Woman Scream 2015 India, New Delhi

Slam Jam! Kartoos – Spoken Word Poetry and Rap

Delhi has been finding reasons to rhyme lately as the written and spoken word knows no bounds. The fever of Slam Poetry has caught many of us and is gradually increasing. Slam poets bring their words to life using voices, gestures and expressions.  “Clay Taurus Collective” hosts ‘The Cri De Femme Festival’, an Indo-French Collaboration, which is a worldwide cultural non-profit chain of events coordinated by the Movimiento Mujeres Poetas Internacional (MPI/ Women Poet’s International Movement), based in the Dominican Republic. It presents a chain of open mic poetry events, exhibitions and workshops that aim to bring forth the art of Spoken Words and express the ideas and reality through verses. The festival started on 14th and will continue till 18th March’ 15 at Akshara Theatre, Baba Kharak Singh Marg.

March 18th program- Low Chai/ Lowcha hai: A networking meet for independent businesses and startups run by women.

In the commencing event, KARTOOS, the poets standing under the sky in open space, recited poems about something that is still discussed within the confined walls. Something which is not readily accepted by the society, by the men of our nation. Something which the public is deeply skeptical about and hence it is quelled. They talked about ‘female desires’. This week will not celebrate female sexuality but female desires, focusing the image of women who unclasps her wants. KARTOOS was a stage for expressing frustration, anger, joy, longing, revolution, protest through undoing the boredom of the written word, by bringing on stage the faces and voices and bodies of female poets, through their poetry, spoken and sung. We should see a woman’s desire as showing and following her passion, not showcasing her body in public. We should see a woman’s desire as her freedom to do what she likes, not what she is forced to do.

These are the ending lines from Yukta Bajracharya and Ujjwala Maharjan’s poem, ‘You do me no harm’-
“So I am done being the victim, I am done with this chase,                                                     
I am no longer running and stand up to your face,
And maybe I have got this insanity of yours,
 coz I now know for sure you will harm me no more.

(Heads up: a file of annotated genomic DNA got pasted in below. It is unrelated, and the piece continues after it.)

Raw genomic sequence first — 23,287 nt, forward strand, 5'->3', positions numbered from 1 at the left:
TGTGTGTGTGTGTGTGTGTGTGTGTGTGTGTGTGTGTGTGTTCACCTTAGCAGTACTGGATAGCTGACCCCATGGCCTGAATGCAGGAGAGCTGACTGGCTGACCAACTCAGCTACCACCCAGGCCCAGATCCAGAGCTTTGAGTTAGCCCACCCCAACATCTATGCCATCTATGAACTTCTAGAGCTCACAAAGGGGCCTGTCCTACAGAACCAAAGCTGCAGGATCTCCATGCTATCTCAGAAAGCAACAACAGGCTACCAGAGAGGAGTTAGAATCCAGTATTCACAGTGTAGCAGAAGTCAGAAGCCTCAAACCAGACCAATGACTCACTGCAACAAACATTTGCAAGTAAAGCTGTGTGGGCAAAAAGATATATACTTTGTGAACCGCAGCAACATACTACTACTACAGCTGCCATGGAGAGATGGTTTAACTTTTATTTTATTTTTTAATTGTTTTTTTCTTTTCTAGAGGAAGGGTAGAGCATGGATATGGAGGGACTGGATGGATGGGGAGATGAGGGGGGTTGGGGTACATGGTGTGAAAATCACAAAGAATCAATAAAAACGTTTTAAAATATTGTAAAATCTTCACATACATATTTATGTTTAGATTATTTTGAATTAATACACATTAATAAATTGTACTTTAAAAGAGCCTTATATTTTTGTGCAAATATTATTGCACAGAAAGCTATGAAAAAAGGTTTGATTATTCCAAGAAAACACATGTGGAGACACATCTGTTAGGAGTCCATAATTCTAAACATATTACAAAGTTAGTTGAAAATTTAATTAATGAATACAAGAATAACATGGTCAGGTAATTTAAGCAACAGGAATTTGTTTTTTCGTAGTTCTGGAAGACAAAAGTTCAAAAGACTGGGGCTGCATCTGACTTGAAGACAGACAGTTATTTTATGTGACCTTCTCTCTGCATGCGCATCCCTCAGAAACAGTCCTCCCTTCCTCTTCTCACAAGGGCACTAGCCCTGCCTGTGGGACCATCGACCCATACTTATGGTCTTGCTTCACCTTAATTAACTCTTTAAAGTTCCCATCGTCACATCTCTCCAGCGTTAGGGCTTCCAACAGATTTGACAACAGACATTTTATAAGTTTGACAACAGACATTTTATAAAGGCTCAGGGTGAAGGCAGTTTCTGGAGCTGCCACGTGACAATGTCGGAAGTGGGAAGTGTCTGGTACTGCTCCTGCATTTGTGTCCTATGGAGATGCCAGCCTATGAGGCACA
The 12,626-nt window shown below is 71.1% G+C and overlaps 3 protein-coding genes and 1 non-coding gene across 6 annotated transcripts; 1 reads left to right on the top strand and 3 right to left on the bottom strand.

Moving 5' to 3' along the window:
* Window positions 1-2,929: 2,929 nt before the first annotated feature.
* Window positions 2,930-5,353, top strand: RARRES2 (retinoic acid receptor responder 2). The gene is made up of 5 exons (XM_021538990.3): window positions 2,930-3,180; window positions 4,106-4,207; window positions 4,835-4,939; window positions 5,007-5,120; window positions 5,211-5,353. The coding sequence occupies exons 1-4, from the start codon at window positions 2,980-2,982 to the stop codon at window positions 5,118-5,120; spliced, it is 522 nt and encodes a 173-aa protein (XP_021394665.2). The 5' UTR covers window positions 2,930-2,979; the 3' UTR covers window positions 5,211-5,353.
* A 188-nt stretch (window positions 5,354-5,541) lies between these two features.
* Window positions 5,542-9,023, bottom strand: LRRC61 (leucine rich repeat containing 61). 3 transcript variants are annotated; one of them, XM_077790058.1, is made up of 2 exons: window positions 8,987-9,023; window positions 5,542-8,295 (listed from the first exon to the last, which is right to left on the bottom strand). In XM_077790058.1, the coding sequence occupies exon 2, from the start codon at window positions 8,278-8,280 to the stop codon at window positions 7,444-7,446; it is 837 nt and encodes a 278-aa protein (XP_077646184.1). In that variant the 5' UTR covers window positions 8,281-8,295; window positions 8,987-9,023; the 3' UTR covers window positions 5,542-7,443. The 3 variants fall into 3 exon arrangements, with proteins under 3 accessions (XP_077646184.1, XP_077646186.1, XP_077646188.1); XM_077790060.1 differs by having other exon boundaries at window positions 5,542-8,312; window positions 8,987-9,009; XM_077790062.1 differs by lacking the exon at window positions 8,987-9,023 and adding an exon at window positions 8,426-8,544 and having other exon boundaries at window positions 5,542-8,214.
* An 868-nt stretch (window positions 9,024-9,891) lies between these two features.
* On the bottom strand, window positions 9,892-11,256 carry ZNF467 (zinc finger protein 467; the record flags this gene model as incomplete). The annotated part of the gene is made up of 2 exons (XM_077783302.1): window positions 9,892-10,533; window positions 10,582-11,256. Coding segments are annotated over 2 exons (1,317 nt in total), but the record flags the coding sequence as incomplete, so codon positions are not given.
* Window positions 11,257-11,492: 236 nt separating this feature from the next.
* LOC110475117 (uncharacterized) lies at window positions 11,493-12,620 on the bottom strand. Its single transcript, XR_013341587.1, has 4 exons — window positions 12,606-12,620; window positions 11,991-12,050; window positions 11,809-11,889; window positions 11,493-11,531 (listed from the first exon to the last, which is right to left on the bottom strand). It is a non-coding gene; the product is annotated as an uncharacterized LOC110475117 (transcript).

Lay down your fucking arms, you do me no harm.
Run and ring your alarm, you do me no harm.
I said you do me no harm,
Coz that’s all you have done
And you’ve done just enough. “
Their passionate poem stunned the audience and it became my favorite too.

Angina Chakrabarti and Riya Ghosh Ray were a few from the Bring Back the Poets – Delhi and Emily Weitzman and Melizarani T Selva were among the spoken word poets. Fortunately, I also got a chance to interview the lady who invited some wonderful poets from across the world and made this event happen. Aditi Angiras, the founder of The Clay Taurus Collective and Bring Back the Poet, answering my questions told us more about herself and this festival-

Kavya: How long have you been writing poetry and have you recited poetry like this before also?
Aditi: Yeah! We have started this spoken poetry for almost a year ago. So now I have been into this for more than a year and I have been writing poetry for more than a decade.
Kavya: What do you do apart from writing and reciting poems?
Aditi: I am trying to come to that place where I don’t have to do anything else (laughs). But I am doing my M.PHIL from Jamia in Latin American studies and I have done my masters in English literature from Delhi University. So I am hoping to start teaching soon. But yes, the dream is to be a poet, nothing else.
Kavya: (wishing her good luck for the same). What is the topic of your poem for today’s festival?
Aditi: The theme of this Cri De Femme International Poetry and Art festival as decided by our collaborator in France is ‘female desire’. It is being organized in forty countries at the moment with over 150 events. So this is a part of the bigger movement that is happening. This festival is organized by Women Poets International Movement and the poem I am doing is on desiring another woman because we thought there is no space to talk about queer desire. We wanted to talk about everything- what is wrong and what is right.
Kavya: What is your genre of writing, if there is any? What interests you the most?
Aditi: I write more about my own politics which is queer feminist politics. Most of my poems are love poems, not the cheesy ones. They are more about desires and so my topic is modern love. I write about anything which is feminist and I also like to once in a while comment on the political situation that is there in India. Her poem was indeed praiseworthy. 
While talking about women, Gopal Sharman, a playwright, a poet and a musician, said that “A woman is not made, she happens. Just like the rainbow, she happens.”  Melizarani T Selva expressed her strong feeling by saying that “Before I am a goddess, queen, daughter in law, common wife, or the raft that saved the drowning Pandavas, I am what you refuse of knowledge- A Woman. But a woman is not a woman until something happens to her.”

The unfathomed deepness in the lines of Gopal Sharman and Melizarani T Selva moved me to the core and made me question myself that how long will it take to traverse to shape a vivid picture of women?

Here is a short conversation with one of the performers:

Do take time to attend this gripping five-day festival and enjoy the company of many celebrated poets. Go on. Let the thoughts inside you engrave on stones in the form of poems. Enjoy listening to them and discover the poet in you.

Event Coverage by Kavya Wahi